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Advanced Recipes

Offer a page reload for users

A common UX pattern for progressive web apps is to show a banner when a service worker has updated and waiting to install.

To do this you'll need to add some code to your page and to your service worker.

Add to your page

function showRefreshUI(registration) {
  // TODO: Display a toast or refresh UI.

  // This demo creates and injects a button.

  var button = document.createElement('button');
  button.style.position = 'absolute';
  button.style.bottom = '24px';
  button.style.left = '24px';
  button.textContent = 'This site has updated. Please click to see changes.';

  button.addEventListener('click', function() {
    if (!registration.waiting) {
      // Just to ensure registration.waiting is available before
      // calling postMessage()

    button.disabled = true;



function onNewServiceWorker(registration, callback) {
  if (registration.waiting) {
    // SW is waiting to activate. Can occur if multiple clients open and
    // one of the clients is refreshed.
    return callback();

  function listenInstalledStateChange() {
    registration.installing.addEventListener('statechange', function(event) {
      if (event.target.state === 'installed') {
        // A new service worker is available, inform the user

  if (registration.installing) {
    return listenInstalledStateChange();

  // We are currently controlled so a new SW may be found...
  // Add a listener in case a new SW is found,
  registration.addEventListener('updatefound', listenInstalledStateChange);

window.addEventListener('load', function() {
  .then(function (registration) {
      // Track updates to the Service Worker.
    if (!navigator.serviceWorker.controller) {
      // The window client isn't currently controlled so it's a new service
      // worker that will activate immediately

    // When the user asks to refresh the UI, we'll need to reload the window
    var preventDevToolsReloadLoop;
    navigator.serviceWorker.addEventListener('controllerchange', function(event) {
      // Ensure refresh is only called once.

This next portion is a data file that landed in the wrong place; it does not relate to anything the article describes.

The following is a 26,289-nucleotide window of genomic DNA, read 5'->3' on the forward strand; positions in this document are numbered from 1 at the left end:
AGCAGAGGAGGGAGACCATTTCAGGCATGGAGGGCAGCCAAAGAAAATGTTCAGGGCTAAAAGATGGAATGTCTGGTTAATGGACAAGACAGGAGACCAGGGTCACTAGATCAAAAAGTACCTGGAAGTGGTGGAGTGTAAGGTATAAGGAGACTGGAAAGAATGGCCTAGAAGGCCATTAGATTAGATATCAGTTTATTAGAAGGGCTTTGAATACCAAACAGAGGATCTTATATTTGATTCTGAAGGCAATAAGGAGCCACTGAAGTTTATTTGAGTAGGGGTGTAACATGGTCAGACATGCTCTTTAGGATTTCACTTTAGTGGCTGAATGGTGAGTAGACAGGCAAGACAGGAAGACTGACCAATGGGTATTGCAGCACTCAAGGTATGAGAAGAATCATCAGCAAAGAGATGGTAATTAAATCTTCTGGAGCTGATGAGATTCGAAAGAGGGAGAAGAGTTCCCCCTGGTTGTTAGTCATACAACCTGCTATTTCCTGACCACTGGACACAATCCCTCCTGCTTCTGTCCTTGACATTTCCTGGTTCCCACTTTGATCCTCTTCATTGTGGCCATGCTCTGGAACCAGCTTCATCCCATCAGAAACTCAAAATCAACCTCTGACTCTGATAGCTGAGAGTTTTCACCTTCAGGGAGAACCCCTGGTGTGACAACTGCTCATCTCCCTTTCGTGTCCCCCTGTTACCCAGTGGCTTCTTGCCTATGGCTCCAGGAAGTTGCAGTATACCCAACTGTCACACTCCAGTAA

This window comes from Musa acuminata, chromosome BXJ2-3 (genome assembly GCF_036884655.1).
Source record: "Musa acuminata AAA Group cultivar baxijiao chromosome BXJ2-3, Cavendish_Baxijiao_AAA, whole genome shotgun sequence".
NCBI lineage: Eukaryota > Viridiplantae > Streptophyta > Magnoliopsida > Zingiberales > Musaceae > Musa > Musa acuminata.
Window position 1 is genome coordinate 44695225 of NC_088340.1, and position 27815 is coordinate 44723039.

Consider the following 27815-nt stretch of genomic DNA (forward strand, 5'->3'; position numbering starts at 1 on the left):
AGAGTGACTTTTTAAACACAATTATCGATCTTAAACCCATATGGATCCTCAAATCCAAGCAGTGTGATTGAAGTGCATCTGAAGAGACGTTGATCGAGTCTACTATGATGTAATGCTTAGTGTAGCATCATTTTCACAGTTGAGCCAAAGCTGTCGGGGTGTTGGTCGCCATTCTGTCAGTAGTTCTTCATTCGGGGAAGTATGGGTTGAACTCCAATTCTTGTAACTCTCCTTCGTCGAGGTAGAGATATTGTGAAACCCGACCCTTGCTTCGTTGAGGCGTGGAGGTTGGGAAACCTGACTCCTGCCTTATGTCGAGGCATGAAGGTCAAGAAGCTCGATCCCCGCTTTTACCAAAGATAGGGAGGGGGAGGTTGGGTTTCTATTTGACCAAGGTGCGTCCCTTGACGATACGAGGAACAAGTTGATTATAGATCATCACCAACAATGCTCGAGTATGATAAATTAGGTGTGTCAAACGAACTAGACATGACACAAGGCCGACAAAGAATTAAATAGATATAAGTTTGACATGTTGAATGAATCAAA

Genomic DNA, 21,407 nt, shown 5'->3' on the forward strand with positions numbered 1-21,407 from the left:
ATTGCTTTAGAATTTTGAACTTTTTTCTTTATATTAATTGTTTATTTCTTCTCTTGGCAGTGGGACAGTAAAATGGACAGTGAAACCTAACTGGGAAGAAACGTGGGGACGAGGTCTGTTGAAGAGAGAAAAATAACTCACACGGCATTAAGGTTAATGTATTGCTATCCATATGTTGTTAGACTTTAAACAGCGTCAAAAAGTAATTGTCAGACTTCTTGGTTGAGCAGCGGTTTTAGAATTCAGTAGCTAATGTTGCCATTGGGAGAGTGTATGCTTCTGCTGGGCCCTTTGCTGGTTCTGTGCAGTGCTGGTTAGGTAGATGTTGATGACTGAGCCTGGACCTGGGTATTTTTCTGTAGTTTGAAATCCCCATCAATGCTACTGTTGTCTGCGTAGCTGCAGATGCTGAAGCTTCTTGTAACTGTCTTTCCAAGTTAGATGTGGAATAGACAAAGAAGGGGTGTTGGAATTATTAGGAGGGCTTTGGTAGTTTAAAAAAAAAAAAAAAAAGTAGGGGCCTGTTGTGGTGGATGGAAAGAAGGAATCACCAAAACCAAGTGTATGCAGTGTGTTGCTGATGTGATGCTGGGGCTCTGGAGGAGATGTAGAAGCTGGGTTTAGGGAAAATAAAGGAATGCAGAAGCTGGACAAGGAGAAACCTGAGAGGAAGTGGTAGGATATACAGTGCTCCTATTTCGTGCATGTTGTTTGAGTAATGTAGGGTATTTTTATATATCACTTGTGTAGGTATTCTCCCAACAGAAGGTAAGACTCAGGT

// This works around a bug in "force update on reload".
      if (preventDevToolsReloadLoop) return;
      preventDevToolsReloadLoop = true;
      console.log('Controller loaded');

    onNewServiceWorker(registration, function() {

This code handles the various possible lifecycles of the service worker and detects when a new service worker has become installed and is waiting to activate.

When a waiting service worker is found we set up a 'controllerchange' listener on navigator.serviceWorker so we know when to reload the window. When the user clicks on the UI to refresh the page, we post a message to the new service worker telling it to skipWaiting meaning it'll start to activate.

Add to your service worker

self.addEventListener('message', (event) => {
  if (!event.data){

  switch (event.data) {
    case 'skipWaiting':
      // NOOP

This will receive a the 'skipWaiting' message and call skipWaiting()forcing the service worker to activate immediately.

"Warm" the runtime cache

After configuring some routes to manage caching of assets, you may want to add some files to the cache during the service worker installation.

To do this you'll need to install your desired assets to the runtime cache.

self.addEventListener('install', (event) => {
  const urls = [/* ... */];
  const cacheName = workbox.core.cacheNames.runtime;
  event.waitUntil(caches.open(cacheName).then((cache) => cache.addAll(urls)));

If you setup routes with a custom cachename you can do the same, just replace the cacheName with your custom value.

Provide a fallback response to a route

There are scenarios where returning a fallback response is better than failing to return a response at all. An example is returning a placeholder image when the original image can't be retrieved.

To do this in all versions of Workbox you can use the handle() method on strategy to make a custom handler function. Note: You should precache any assets you use for your fallback; in the example below we'd need to make sure that FALLBACK_IMAGE_URL was already cached.

const FALLBACK_IMAGE_URL = '/images/fallback.png';

  new RegExp('/images/'),
  async ({event}) => {
    try {
      return await workbox.strategies.cacheFirst().handle({event});
    } catch (error) {
      return caches.match(FALLBACK_IMAGE_URL);

Starting in Workbox v4, all of the built-in caching strategies reject in a consistent manner when there's a network failure and/or a cache miss. This promotes the pattern of setting a global "catch" handler to deal with any failures in a single handler function:

// Use an explicit cache-first strategy and a dedicated cache for images.
  new RegExp('/images/'),
    cacheName: 'images',
    plugins: [...],

// Use a stale-while-revalidate strategy for all other requests.

// This "catch" handler is triggered when any of the other routes fail to
// generate a response.
workbox.routing.setCatchHandler(({event}) => {
  // Use event, request, and url to figure out how to respond.
  // One approach would be to use request.destination, see
  // https://medium.com/dev-channel/service-worker-caching-strategies-based-on-request-types-57411dd7652c
  switch (event.request.destination) {
    case 'document':
      return caches.match(FALLBACK_HTML_URL);

    case 'image':
      return caches.match(FALLBACK_IMAGE_URL);

    case 'font':